Come and ride the bicycle—the arm bicycle that is.
Much like the bicycle you grew up with powered by legs, the arm bicycle spins by placing your hands on the pedals and pushing forward and downward. Fortunately, the pedals are located high on the bike in a comfortable position. It’s a great upper body aerobic work and exercise for the arms.
But, who needs to exercise their arms? As it turns out, quite a few people do.
Petra Timmermans, head of the Rehabilitation Department at Boundary Community Hospital, says that all shoulder patients, all neck patients, all cardiac patients and about 50% of patients with neurological disorders such as Parkinsons and stroke benefit from the arm bike. It provides an upper extremity work-out as well as strengthens and helps increase the range of motion of the arms.
Idaho Community Foundation and the Kissler Family Foundation Philanthropic Gift Fund provided funds in the amount of $1,090.00 for the purchase of a new arm bicycle for Boundary Community Hospital.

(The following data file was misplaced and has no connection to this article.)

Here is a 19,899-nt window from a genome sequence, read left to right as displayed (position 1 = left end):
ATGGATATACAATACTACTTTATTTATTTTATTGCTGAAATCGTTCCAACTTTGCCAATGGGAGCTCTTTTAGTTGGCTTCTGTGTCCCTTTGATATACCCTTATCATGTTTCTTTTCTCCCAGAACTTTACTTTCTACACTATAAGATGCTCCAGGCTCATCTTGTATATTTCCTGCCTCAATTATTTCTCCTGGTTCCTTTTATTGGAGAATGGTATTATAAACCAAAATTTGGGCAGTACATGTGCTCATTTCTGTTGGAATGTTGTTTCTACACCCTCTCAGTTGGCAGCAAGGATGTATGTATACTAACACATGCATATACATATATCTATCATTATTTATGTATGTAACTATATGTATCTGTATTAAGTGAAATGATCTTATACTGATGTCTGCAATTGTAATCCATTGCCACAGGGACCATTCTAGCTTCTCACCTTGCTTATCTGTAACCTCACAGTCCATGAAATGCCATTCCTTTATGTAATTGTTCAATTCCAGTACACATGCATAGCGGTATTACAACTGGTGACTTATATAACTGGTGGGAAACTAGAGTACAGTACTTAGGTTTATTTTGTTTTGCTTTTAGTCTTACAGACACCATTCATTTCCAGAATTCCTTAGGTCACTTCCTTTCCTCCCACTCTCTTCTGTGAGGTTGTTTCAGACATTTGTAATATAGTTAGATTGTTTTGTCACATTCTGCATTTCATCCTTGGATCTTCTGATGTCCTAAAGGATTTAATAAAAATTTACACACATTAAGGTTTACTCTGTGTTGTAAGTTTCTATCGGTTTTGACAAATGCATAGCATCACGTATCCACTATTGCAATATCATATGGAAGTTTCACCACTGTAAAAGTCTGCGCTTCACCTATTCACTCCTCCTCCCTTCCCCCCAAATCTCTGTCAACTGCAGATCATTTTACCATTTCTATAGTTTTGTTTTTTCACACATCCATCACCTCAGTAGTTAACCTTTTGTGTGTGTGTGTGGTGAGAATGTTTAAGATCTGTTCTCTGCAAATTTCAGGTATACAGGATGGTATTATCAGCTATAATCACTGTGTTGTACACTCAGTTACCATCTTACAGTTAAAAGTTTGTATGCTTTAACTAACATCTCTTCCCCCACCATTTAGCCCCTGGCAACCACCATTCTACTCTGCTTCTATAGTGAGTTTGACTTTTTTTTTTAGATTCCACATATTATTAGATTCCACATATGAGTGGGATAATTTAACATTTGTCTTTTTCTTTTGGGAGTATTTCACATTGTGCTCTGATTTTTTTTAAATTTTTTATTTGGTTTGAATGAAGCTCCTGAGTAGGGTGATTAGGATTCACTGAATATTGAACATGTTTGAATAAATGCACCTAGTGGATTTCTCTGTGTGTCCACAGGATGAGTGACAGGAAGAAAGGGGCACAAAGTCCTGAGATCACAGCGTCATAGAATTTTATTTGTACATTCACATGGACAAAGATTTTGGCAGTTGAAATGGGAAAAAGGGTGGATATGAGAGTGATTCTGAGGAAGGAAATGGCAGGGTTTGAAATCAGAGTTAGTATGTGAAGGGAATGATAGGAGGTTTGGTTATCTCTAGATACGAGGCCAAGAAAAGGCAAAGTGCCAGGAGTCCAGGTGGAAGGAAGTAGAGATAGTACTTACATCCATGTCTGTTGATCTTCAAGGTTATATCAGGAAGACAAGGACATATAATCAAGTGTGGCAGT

The new arm bike gives feedback of measurable data: it displays time, pedal revolutions per minute, calories, distance and the patients’ pulse.
The bike is a boon for wheelchair patients. It is adjustable in height allowing for the proper fitting of wheelchairs in the riding space.
No wonder it is a popular piece of equipment in the rehabilitation department. Physical therapy and occupational therapy both use it. The arm bike, along with the treadmill, the stationary bike, and the Nu-Step, makes the top-four list of the hospital’s pieces of most used equipment.